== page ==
Written description compliance, therefore, should not be so onerous as to prohibit an applicant from claiming "undisclosed, but obviously art-recognized equivalent[s]" of expressly disclosed aspects of the invention.67 Such "equivalents" are within the inventor's possession.

III. Application of the Written Description Requirement in Regents of the University of California v. Eli Lilly and Co

Written description jurisprudence diverged from the principles discussed above when the Federal Circuit in July 1997 issued its decision in Lilly. The following overview of the facts and holdings in Lilly will provide a grounding for the critiques presented in part IV.

The Regents of the University of California (UC) sued Eli Lilly and Company (Lilly) in 1990 for infringement of two UC patents directed to the use of recombinant DNA technology to produce human insulin.68 The patents were based on UC's cloning of the rat insulin gene, a breakthrough development that has been viewed as "open[ing] the way to modern insulin production."69 Initially filed in the Northern District of California, the suit was eventually transferred to and tried in the Southern District of Indiana.70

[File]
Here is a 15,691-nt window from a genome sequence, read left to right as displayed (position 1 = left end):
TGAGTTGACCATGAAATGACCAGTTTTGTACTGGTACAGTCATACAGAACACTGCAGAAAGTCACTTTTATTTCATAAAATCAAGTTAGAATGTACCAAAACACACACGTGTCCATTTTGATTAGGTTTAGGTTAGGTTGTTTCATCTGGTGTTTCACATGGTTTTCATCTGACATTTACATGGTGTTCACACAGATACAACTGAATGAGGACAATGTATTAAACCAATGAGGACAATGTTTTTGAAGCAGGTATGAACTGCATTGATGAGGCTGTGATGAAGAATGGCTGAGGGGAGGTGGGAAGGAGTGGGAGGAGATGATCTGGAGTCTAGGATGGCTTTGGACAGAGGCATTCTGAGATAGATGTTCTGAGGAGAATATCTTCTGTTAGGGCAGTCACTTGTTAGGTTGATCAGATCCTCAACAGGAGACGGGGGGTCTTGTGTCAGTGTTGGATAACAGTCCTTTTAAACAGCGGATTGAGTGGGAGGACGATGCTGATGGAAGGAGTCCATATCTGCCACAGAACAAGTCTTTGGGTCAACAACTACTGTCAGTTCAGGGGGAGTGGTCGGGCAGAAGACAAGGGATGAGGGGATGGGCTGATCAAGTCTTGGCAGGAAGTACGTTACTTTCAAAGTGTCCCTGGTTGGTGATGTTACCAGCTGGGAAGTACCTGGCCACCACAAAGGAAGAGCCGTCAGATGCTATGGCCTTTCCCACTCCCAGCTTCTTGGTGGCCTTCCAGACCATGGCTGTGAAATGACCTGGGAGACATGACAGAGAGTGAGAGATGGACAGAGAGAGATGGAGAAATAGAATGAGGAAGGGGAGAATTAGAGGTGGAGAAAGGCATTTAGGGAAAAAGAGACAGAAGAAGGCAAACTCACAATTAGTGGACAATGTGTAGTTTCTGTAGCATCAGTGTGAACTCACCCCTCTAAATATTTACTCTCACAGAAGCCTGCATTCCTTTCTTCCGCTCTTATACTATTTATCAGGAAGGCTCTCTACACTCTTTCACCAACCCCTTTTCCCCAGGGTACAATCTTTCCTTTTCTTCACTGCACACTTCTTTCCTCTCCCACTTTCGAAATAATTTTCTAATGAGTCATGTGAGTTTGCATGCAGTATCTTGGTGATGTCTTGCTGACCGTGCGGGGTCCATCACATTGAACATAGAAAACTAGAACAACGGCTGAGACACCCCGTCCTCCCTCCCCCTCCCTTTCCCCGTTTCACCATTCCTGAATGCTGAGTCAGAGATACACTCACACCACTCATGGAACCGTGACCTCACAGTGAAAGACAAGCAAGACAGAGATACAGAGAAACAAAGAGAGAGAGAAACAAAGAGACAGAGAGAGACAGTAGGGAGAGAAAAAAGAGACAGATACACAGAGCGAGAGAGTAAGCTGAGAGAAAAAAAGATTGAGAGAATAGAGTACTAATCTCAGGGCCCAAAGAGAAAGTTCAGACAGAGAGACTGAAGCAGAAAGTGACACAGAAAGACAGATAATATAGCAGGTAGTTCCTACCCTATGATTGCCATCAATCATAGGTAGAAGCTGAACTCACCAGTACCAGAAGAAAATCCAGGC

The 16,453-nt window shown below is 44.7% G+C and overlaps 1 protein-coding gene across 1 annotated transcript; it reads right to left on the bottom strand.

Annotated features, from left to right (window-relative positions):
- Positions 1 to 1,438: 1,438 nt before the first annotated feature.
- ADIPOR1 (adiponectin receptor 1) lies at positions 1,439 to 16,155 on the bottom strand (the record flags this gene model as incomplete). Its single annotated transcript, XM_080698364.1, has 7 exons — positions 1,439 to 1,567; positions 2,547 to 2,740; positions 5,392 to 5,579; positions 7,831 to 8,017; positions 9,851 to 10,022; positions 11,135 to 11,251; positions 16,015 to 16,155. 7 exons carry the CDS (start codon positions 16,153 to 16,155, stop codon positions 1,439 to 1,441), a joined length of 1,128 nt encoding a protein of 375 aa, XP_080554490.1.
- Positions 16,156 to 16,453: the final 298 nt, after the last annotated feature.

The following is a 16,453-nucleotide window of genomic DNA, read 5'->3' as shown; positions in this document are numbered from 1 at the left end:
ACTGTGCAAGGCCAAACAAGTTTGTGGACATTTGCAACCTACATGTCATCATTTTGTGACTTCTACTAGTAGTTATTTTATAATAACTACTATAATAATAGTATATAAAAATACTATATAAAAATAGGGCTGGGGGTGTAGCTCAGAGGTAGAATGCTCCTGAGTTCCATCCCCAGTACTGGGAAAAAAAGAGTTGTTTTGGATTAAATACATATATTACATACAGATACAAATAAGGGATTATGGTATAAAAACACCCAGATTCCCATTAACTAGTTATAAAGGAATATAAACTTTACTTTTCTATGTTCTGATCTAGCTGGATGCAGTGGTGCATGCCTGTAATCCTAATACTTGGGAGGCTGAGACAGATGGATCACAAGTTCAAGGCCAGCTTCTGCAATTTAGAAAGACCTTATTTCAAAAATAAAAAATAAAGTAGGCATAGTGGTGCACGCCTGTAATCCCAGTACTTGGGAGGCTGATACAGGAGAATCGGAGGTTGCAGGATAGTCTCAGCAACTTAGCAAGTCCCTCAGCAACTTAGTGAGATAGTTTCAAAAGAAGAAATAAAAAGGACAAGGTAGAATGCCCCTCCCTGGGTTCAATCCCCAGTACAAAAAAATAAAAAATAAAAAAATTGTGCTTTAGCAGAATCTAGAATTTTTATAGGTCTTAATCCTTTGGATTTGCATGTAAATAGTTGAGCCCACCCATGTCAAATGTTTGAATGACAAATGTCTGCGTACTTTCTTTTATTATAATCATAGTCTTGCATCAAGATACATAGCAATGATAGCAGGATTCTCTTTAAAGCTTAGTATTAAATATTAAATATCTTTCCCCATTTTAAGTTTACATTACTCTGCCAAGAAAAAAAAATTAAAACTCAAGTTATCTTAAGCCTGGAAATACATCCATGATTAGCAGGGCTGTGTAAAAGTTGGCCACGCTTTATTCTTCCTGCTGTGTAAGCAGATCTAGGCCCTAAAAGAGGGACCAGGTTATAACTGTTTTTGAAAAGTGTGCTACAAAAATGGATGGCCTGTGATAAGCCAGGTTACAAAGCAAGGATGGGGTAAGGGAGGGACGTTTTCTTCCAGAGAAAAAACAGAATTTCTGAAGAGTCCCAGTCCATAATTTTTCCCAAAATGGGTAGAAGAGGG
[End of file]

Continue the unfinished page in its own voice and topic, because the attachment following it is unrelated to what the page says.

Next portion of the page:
Although Lilly raised several other defenses, this article focuses on Lilly's written description challenge to the validity of UC's '525 patent.71 Generic claims 1, 2, 4, 6, and 7 of the '525 patent recited complementary DNA (cDNA)72 encoding vertebrate or mammalian insulin, while claim 5 specifically recited cDNA encoding human insulin.73 The '525 patent issued in 198774 from an application filed in 1977.75 As of the 1977 filing of the '525 patent, UC had determined and isolated the preproinsulin (PPI) and proinsulin (PI) cDNA sequences found in rats, but not in humans.76 Although UC included in the '525 patent a constructive or "prophetic" example describing a method that could be used to obtain the human insulin-encoding cDNA recited in claim 5, as well as the amino acid sequences of human insulin A and B chains,77 UC did not actually isolate and sequence the human cDNA until nearly two years after the 1977 filing date.78